Right away $ 2 million loan From the county’s general fund now granted by the St. Johns County Commission, local tourism leader Richard Goldman says his organization can do more to help the industry recover.
Goldman, president and CEO of the St. Augustine, Ponte Vedra & The Beaches Visitors and Convention Bureau, said the recent County Commission vote means more dollars will be available for advertising. That will help the province’s largest industry – tourism – continue to recover from the financial impact of COVID-19.
While St. Augustine is buzzing, visitor traffic is still not normal, Goldman said.
“There is still a lot to do,” he said.
COVID hits St. Johns County’s tax revenues
The visitors and conference office provides marketing for the province as a destination under a contract with the province. The advertising is paid by the 4% bed tax, which is added to the short stay bills.
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But due to the pandemic, companies temporarily closed their doors, significantly reducing the number of visitors to the city. It was a profound change for a city struggling to cope with the heavy load of tourism prior to the pandemic.
With far fewer people staying in short-term stays, tax revenues on the bed took a big hit.
The province expected to receive about $ 7.5 million in tax revenue for fiscal year 2020 for beds, instead of the originally estimated more than $ 13.2 million. That’s why the county cut Goldman’s budget.
The tax revenues from the bed are spread over multiple money jars to spend.
In May 2020, the Commission unanimously approved the $ 2 million loan that would come from the general fund’s reserves for category 1 bed tax, which is for direct promotion and advertising expenses.
The agreement was that the province would lend itself money and pay for itself; in particular, the same pot of bed tax income, category 1, would be used to repay the general fund reserves over the course of up to five years.
That meant that the money used to repay the loan would not be available for promoting tourism.
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But Commissioner Henry Dean recently suggested changing course and instead forgive the loan so that more bed tax money can be spent on advertising and attracting tourism. The commissioners approved the forgiveness of the loan 4-1 on Tuesday. Commissioner Paul Waldron voted against the move.
Dean said, “I think our main industry – and what really makes this county rock and roll – is all the different attractions, restaurants, hotels, places to visit that are fun and draw millions of tourists. really a few., really hard-working entrepreneurs in all those endeavors.
“And I think just as Congress has provided trillions of dollars across the country in response to COVID, I think we as a County Commission should step up and cancel this debt and allow the tourism industry to move forward without taking over this burden for the next five years. “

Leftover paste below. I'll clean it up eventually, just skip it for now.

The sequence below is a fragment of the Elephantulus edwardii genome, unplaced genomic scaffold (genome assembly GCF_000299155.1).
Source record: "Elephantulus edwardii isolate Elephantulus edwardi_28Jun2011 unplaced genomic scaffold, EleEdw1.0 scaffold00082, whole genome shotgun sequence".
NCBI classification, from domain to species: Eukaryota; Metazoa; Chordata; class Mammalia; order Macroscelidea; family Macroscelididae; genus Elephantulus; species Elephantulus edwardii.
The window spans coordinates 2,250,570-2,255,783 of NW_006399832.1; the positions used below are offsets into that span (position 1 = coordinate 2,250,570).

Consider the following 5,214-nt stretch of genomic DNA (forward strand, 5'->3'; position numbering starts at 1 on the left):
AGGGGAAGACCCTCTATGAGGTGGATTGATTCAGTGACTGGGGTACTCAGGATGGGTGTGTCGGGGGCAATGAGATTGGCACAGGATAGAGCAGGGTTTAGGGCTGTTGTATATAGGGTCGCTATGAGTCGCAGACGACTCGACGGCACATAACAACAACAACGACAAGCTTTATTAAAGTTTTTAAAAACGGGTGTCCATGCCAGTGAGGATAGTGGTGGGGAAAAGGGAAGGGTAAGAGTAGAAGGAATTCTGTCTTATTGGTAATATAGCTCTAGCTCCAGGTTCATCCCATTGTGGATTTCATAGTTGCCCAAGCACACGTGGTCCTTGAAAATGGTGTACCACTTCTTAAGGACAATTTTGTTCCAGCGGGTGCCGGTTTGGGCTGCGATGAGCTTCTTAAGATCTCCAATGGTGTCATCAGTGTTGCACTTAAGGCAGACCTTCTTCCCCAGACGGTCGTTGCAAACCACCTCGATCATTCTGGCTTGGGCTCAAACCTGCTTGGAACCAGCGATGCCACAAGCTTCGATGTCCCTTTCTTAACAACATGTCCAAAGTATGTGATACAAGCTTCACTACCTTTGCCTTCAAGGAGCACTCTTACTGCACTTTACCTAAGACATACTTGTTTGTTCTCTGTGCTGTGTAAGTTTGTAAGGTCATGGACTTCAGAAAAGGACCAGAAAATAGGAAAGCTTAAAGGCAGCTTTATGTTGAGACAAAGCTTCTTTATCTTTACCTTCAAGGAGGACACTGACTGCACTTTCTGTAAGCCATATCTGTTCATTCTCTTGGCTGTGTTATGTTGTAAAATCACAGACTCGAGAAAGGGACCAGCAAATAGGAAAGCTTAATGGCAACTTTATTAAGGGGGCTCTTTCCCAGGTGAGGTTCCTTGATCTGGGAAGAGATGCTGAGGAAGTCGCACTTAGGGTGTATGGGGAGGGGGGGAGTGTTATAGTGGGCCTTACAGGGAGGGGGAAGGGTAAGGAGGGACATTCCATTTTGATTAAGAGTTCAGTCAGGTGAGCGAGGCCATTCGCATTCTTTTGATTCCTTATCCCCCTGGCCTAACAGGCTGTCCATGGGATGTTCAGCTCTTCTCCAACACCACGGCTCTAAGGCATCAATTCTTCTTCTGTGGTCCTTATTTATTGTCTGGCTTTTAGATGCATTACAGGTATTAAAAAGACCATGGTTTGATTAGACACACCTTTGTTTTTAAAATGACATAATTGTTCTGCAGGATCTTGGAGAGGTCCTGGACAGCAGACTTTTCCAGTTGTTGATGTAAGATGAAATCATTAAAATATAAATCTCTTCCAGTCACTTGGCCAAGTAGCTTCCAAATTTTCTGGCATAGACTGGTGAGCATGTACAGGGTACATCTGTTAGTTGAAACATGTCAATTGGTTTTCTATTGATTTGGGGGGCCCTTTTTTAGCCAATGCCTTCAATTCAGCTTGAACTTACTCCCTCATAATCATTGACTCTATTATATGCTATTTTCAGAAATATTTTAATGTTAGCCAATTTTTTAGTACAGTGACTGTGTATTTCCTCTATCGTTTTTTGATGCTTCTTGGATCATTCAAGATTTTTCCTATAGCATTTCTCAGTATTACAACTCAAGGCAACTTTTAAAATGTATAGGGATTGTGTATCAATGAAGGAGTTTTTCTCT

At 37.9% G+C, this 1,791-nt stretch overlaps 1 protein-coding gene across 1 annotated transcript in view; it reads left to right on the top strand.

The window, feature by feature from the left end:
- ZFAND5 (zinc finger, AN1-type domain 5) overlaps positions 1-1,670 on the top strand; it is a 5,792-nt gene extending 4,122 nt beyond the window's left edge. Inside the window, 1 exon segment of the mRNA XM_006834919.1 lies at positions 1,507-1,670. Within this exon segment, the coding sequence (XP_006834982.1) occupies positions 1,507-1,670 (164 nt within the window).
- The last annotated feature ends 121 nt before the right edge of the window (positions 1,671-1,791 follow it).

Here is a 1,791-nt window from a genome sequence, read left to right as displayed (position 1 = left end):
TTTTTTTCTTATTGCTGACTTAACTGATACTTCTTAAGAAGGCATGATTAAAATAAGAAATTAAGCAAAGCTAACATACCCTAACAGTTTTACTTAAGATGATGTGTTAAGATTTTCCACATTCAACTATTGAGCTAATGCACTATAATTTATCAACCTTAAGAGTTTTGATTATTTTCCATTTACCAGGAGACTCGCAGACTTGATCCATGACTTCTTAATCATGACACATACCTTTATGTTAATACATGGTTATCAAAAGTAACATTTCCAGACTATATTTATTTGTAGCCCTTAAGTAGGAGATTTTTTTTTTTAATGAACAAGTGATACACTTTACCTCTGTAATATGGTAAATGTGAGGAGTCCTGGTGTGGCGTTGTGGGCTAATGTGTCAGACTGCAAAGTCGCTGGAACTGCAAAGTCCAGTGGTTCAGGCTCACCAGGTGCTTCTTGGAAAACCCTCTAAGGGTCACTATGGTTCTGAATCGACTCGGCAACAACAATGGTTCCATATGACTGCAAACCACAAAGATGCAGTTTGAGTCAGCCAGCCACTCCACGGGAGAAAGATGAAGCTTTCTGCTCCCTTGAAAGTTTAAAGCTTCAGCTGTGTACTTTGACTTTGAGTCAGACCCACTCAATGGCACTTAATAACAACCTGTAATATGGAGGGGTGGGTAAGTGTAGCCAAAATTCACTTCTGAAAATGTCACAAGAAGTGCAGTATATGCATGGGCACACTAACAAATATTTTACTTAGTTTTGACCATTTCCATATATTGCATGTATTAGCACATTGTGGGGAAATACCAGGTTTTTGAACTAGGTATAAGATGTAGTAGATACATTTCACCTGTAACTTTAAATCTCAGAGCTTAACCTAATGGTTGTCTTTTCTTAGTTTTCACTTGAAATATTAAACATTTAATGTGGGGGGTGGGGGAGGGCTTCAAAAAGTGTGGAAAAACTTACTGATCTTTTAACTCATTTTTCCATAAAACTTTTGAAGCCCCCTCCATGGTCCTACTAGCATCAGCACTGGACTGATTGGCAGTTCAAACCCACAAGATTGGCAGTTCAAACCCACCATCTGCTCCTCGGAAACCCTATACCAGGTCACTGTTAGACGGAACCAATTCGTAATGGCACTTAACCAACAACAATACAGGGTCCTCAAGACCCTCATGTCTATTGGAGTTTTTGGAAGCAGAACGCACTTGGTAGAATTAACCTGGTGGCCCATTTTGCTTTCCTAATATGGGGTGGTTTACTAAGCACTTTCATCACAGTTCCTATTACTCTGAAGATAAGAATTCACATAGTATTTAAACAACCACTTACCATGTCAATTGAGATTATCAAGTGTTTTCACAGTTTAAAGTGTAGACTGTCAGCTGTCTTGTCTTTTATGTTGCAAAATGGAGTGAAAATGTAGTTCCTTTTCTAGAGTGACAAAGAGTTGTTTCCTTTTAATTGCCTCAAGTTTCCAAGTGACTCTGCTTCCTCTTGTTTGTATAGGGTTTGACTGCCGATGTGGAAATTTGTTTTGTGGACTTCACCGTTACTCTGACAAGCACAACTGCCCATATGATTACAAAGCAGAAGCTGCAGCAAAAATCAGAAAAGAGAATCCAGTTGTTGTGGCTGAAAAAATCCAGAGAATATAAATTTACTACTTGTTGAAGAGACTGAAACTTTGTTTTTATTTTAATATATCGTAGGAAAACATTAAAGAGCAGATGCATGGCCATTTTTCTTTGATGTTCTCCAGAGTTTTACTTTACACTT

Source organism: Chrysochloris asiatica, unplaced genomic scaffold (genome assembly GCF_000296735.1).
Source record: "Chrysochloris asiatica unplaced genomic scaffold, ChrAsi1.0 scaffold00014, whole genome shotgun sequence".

The county may still be able to replenish the general fund’s lost dollars.
Jesse Dunn, director of the Office of Management and Budget, said the county may be able to get compensation for the tax dollars lost from the $ 1.9 trillion US federal bailout bill. The Commission has asked provincial officials to follow this option as part of the vote.
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The issue generated mixed reactions from the Commission.
Waldron said he would only support the forgiveness of the loan if the county’s general fund is repaid.
“But when it comes back from the general fund, that’s a loan they agreed to, one that comes from every taxpayer in St. Johns County, not just those who work in that industry. And I don’t think it’s right for us to forgive a loan they’ve agreed to, ”he said.
Waldron added that the county could also extend the reimbursement window instead.
Commissioner Christian Whitehurst said the problem hit him as the owner of a small business that relies on pedestrians – he owns two Fast Fix Jewelry & Watch Repair stores.
“So you can imagine how damaging it was financially to have the government say to me last year, ‘You can’t make a living. Your income drops to zero,’ while they continue to earn their full salary,” he said.
He said forgiving the loan is the right thing to help entrepreneurs.
A few entrepreneurs have asked the Commission for forgiveness of the loan.
Phil McDaniel, co-founder and CEO of the St. Augustine Distillery, cited statistics on the impact of the tourism industry on St. Johns County as the largest employer. He noted that the province competes with other popular tourist destinations for high-spending visitors.
“In order for our VCB (Visitor and Convention Agency) to compete effectively, we need as many advertising dollars as possible from the TDC (Tourist Development Council) budget … And if those visitors come here and spend their leisure dollars in the province, they are Hundreds of the small businesses that make up our tourism industry will quickly recover from the very challenging year we have already had, ”said McDaniel.
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